Distance – 9.28 km/5.75 miles.
Time – 1.5 – 2.5 hours.
Terrain – marked footpaths, canal tracks, tarmac footpaths
A flat sub-urban walk which explores local history and takes in many of the landmarks and open spaces surrounding Altrincham
Dunham Massey is a beautiful park all year round but I especially like the Autumn as the colours are so beautiful. On a bright sunny autumn Tuesday we headed to Altrincham Market (more detail in another blog) to have an early lunch and buy groceries for the week. It’s the ideal spot to start the walk as you can grab a snack and coffee before you go and enjoy a welcome warm beverage or glass of wine and great food when you get back.
Start the walk at the Market place entrance (with your back to the entrance head left), cross Regent Road and go straight ahead onto Normans Place. Head right up to the end and take the small alley straight ahead called The Narrows. At the end at the cross roads with Woodville Road head straight on along Bowden Road. At the junction take a slight left and cross the road following the road signposted The Firs.
Just after the junction you will notice a footpath heading to Devisdale Park on your right hand side, follow this and then take the footpath on your right (if you reach Altrincham Grammar school for girls you’ve missed the turning).
The open land adjoining Denzell House and gardens was previously known as Bowdon Downs in the 18th century. It has been the site of ecological surveys since the 1990’s and a combination of native grasses and flowering herbs support a complex community of insects and animals.
Enjoy the walk through Devisdale park and take the option to walk through the Denzell Gardens before exiting onto Green walk via the Lych Gate.
At the beginning of the 20th Century, a wealthy industrialist, Samuel Lamb created a garden to complement his substantial Victorian house. An extensive park, landscaped areas, croquet lawn, tennis court, formal gardens and hot houses were created by a team of 16 gardeners. After his death in 1936 the management of the gardens passed to the district council and the public were allowed to enjoy the space. The Victorian grade II listed house operates as offices for a private company.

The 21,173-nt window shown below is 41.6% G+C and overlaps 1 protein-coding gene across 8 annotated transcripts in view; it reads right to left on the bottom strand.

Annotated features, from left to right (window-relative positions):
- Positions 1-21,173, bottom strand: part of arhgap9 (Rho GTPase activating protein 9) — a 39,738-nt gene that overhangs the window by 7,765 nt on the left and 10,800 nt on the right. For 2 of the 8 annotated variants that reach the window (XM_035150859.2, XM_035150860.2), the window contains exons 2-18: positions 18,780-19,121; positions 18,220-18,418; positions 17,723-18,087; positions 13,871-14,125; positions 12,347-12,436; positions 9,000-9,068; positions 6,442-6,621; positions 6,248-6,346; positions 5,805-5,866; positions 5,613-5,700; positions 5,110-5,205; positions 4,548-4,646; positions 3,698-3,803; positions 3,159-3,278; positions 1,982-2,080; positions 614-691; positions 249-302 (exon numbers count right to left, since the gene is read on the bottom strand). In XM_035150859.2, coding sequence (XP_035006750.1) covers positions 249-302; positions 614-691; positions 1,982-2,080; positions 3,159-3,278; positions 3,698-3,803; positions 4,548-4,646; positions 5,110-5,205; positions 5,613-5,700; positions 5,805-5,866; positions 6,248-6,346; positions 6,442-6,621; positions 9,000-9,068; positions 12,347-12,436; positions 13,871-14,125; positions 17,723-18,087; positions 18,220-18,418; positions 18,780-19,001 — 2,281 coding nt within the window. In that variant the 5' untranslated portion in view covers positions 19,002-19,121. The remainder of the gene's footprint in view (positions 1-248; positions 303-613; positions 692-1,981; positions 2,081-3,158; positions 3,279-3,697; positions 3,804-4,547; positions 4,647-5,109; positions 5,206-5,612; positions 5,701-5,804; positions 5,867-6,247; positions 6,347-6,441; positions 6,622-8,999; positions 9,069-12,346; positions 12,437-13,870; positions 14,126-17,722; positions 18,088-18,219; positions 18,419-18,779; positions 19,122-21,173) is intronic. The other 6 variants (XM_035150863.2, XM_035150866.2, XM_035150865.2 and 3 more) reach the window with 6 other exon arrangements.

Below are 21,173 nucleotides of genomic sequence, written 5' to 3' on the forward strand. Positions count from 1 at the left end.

There are a number of key features to look out for including the Lych Gate, an ornamental pond with a gravity-fed fountain, sunken garden, unusual tree species and a wild flower meadow.
Dunham Massey deer park
Turn left and follow the road for a short distance before crossing Dunham Road and taking the footpath signposted Dunham Forest Golf & Country Club. Follow the footpath through the golf course (always stick to the path, look out for golf balls & be courteous to golfers on the tees or greens). Continue until you reach Charcoal Road, at the gate turn right and then take a left onto Woodhouse Lane. At the end of the lane turn right and go over the stile to enter Durham Massey deer park. Follow Smithy Drive all the way to Durham Massey Hall, take the footpath that leads to the front of the house , then turn left and walk through the archway, turn right and follow directions to the visitors centre. This is a great space to stop and have a drink and a snack before carrying on with the rest of the walk. There are toilets here too.
Apps & info
The history of Dunham Massey
Over 400 years of history have unfolded at Dunham Massey. It has been the home to two ancient families, the Booths and the Greys, and their international fortunes and friendships are still very much visible across the estate today.